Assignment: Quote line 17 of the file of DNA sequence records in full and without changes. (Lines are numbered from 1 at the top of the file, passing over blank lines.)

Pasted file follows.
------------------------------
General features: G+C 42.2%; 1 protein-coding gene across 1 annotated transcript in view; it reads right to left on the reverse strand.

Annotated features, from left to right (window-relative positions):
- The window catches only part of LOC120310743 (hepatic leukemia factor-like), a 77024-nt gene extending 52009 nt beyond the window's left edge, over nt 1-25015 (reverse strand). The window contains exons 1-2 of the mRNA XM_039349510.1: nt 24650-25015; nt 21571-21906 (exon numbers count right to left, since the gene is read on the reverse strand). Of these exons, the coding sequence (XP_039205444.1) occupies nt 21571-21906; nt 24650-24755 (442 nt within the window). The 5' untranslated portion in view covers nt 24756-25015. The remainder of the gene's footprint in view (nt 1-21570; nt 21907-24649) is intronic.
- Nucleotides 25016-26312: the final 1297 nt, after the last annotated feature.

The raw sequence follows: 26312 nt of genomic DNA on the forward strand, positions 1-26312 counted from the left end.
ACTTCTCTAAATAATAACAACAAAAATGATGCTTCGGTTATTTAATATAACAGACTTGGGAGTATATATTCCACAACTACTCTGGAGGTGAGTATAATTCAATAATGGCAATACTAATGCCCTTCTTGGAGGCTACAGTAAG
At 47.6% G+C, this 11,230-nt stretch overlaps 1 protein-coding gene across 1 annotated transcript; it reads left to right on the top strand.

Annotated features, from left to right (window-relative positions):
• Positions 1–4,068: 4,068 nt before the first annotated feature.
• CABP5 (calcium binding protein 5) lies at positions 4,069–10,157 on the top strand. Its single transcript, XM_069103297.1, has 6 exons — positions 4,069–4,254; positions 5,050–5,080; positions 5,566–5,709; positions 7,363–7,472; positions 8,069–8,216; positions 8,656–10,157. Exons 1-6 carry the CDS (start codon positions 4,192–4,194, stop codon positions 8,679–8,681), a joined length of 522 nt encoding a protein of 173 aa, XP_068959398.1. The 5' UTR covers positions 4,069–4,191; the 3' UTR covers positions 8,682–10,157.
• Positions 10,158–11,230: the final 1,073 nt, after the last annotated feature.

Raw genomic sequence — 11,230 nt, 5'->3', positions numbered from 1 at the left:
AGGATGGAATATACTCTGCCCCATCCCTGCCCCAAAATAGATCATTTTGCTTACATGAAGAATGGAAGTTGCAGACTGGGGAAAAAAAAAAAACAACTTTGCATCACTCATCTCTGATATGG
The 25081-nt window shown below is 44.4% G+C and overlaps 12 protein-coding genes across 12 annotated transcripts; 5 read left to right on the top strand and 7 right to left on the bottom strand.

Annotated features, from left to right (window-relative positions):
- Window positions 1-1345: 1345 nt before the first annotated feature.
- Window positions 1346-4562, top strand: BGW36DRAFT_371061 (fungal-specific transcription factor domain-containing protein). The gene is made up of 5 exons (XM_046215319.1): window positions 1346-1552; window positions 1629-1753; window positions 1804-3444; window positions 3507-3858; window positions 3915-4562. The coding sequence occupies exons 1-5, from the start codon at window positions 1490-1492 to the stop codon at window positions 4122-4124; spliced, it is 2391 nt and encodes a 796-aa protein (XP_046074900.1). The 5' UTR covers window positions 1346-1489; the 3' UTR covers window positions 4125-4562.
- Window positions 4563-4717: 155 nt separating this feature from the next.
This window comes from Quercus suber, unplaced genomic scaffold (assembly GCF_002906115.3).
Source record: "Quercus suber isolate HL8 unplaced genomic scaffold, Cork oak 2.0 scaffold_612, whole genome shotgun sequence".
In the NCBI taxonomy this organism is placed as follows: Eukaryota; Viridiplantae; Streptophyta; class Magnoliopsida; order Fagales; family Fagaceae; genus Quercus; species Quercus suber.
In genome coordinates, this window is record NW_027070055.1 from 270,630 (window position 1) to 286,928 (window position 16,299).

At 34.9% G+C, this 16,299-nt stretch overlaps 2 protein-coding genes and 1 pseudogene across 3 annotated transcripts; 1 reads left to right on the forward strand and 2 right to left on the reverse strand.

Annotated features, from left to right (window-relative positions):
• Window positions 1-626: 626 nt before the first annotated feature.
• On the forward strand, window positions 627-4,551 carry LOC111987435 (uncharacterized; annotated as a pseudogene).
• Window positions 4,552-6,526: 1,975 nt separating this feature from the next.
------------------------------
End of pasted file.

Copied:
- Window positions 1346-4562, top strand: BGW36DRAFT_371061 (fungal-specific transcription factor domain-containing protein). The gene is made up of 5 exons (XM_046215319.1): window positions 1346-1552; window positions 1629-1753; window positions 1804-3444; window positions 3507-3858; window positions 3915-4562. The coding sequence occupies exons 1-5, from the start codon at window positions 1490-1492 to the stop codon at window positions 4122-4124; spliced, it is 2391 nt and encodes a 796-aa protein (XP_046074900.1). The 5' UTR covers window positions 1346-1489; the 3' UTR covers window positions 4125-4562.